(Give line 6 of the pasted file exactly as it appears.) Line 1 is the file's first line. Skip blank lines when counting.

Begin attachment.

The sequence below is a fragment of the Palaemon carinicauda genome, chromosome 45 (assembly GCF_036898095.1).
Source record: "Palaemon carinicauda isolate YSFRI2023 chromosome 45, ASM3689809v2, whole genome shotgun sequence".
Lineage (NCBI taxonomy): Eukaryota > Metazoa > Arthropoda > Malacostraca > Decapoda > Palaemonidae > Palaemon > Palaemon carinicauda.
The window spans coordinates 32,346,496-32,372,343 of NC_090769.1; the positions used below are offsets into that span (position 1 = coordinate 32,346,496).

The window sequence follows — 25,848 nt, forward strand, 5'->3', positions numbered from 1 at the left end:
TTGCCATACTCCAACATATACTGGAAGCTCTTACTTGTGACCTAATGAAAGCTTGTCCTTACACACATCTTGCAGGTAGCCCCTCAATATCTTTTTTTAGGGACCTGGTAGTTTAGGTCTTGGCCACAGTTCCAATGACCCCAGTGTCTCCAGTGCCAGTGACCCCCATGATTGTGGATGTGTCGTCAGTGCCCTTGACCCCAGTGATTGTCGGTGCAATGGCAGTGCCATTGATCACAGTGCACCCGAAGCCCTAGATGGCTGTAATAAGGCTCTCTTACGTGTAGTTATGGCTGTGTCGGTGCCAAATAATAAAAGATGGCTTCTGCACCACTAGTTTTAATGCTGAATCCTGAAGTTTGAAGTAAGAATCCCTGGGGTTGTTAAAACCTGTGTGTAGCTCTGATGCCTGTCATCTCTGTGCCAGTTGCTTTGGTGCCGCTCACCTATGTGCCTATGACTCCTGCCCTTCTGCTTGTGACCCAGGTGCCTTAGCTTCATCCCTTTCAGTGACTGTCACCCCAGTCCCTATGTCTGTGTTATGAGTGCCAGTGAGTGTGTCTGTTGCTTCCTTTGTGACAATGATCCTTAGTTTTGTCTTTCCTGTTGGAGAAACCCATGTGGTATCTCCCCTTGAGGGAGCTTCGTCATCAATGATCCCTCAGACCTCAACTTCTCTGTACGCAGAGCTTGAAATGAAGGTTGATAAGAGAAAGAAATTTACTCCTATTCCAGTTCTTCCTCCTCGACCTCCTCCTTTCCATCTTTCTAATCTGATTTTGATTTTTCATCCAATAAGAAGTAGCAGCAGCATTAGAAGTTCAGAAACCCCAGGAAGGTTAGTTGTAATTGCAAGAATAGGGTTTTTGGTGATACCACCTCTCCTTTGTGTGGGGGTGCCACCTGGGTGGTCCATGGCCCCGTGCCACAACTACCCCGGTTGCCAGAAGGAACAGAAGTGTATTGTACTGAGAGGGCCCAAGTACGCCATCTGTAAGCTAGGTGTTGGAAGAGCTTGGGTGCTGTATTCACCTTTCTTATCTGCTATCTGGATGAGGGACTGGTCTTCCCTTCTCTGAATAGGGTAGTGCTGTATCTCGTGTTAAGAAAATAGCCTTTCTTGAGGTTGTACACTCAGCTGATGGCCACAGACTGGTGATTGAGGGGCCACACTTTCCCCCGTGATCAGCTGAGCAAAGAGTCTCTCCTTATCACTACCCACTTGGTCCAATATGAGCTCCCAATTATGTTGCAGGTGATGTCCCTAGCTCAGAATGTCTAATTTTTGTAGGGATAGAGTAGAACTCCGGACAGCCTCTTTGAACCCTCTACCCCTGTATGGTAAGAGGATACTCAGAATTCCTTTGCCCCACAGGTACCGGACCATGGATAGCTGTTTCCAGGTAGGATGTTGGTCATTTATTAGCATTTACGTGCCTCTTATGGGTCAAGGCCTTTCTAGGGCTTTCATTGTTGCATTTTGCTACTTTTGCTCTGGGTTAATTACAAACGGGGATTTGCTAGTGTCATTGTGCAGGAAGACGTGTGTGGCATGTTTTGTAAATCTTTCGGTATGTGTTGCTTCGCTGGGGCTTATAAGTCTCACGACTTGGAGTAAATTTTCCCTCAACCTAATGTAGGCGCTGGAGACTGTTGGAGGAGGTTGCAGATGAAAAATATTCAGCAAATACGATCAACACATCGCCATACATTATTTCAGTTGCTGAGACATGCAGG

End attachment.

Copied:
TTGCCATACTCCAACATATACTGGAAGCTCTTACTTGTGACCTAATGAAAGCTTGTCCTTACACACATCTTGCAGGTAGCCCCTCAATATCTTTTTTTAGGGACCTGGTAGTTTAGGTCTTGGCCACAGTTCCAATGACCCCAGTGTCTCCAGTGCCAGTGACCCCCATGATTGTGGATGTGTCGTCAGTGCCCTTGACCCCAGTGATTGTCGGTGCAATGGCAGTGCCATTGATCACAGTGCACCCGAAGCCCTAGATGGCTGTAATAAGGCTCTCTTACGTGTAGTTATGGCTGTGTCGGTGCCAAATAATAAAAGATGGCTTCTGCACCACTAGTTTTAATGCTGAATCCTGAAGTTTGAAGTAAGAATCCCTGGGGTTGTTAAAACCTGTGTGTAGCTCTGATGCCTGTCATCTCTGTGCCAGTTGCTTTGGTGCCGCTCACCTATGTGCCTATGACTCCTGCCCTTCTGCTTGTGACCCAGGTGCCTTAGCTTCATCCCTTTCAGTGACTGTCACCCCAGTCCCTATGTCTGTGTTATGAGTGCCAGTGAGTGTGTCTGTTGCTTCCTTTGTGACAATGATCCTTAGTTTTGTCTTTCCTGTTGGAGAAACCCATGTGGTATCTCCCCTTGAGGGAGCTTCGTCATCAATGATCCCTCAGACCTCAACTTCTCTGTACGCAGAGCTTGAAATGAAGGTTGATAAGAGAAAGAAATTTACTCCTATTCCAGTTCTTCCTCCTCGACCTCCTCCTTTCCATCTTTCTAATCTGATTTTGATTTTTCATCCAATAAGAAGTAGCAGCAGCATTAGAAGTTCAGAAACCCCAGGAAGGTTAGTTGTAATTGCAAGAATAGGGTTTTTGGTGATACCACCTCTCCTTTGTGTGGGGGTGCCACCTGGGTGGTCCATGGCCCCGTGCCACAACTACCCCGGTTGCCAGAAGGAACAGAAGTGTATTGTACTGAGAGGGCCCAAGTACGCCATCTGTAAGCTAGGTGTTGGAAGAGCTTGGGTGCTGTATTCACCTTTCTTATCTGCTATCTGGATGAGGGACTGGTCTTCCCTTCTCTGAATAGGGTAGTGCTGTATCTCGTGTTAAGAAAATAGCCTTTCTTGAGGTTGTACACTCAGCTGATGGCCACAGACTGGTGATTGAGGGGCCACACTTTCCCCCGTGATCAGCTGAGCAAAGAGTCTCTCCTTATCACTACCCACTTGGTCCAATATGAGCTCCCAATTATGTTGCAGGTGATGTCCCTAGCTCAGAATGTCTAATTTTTGTAGGGATAGAGTAGAACTCCGGACAGCCTCTTTGAACCCTCTACCCCTGTATGGTAAGAGGATACTCAGAATTCCTTTGCCCCACAGGTACCGGACCATGGATAGCTGTTTCCAGGTAGGATGTTGGTCATTTATTAGCATTTACGTGCCTCTTATGGGTCAAGGCCTTTCTAGGGCTTTCATTGTTGCATTTTGCTACTTTTGCTCTGGGTTAATTACAAACGGGGATTTGCTAGTGTCATTGTGCAGGAAGACGTGTGTGGCATGTTTTGTAAATCTTTCGGTATGTGTTGCTTCGCTGGGGCTTATAAGTCTCACGACTTGGAGTAAATTTTCCCTCAACCTAATGTAGGCGCTGGAGACTGTTGGAGGAGGTTGCAGATGAAAAATATTCAGCAAATACGATCAACACATCGCCATACATTATTTCAGTTGCTGAGACATGCAGG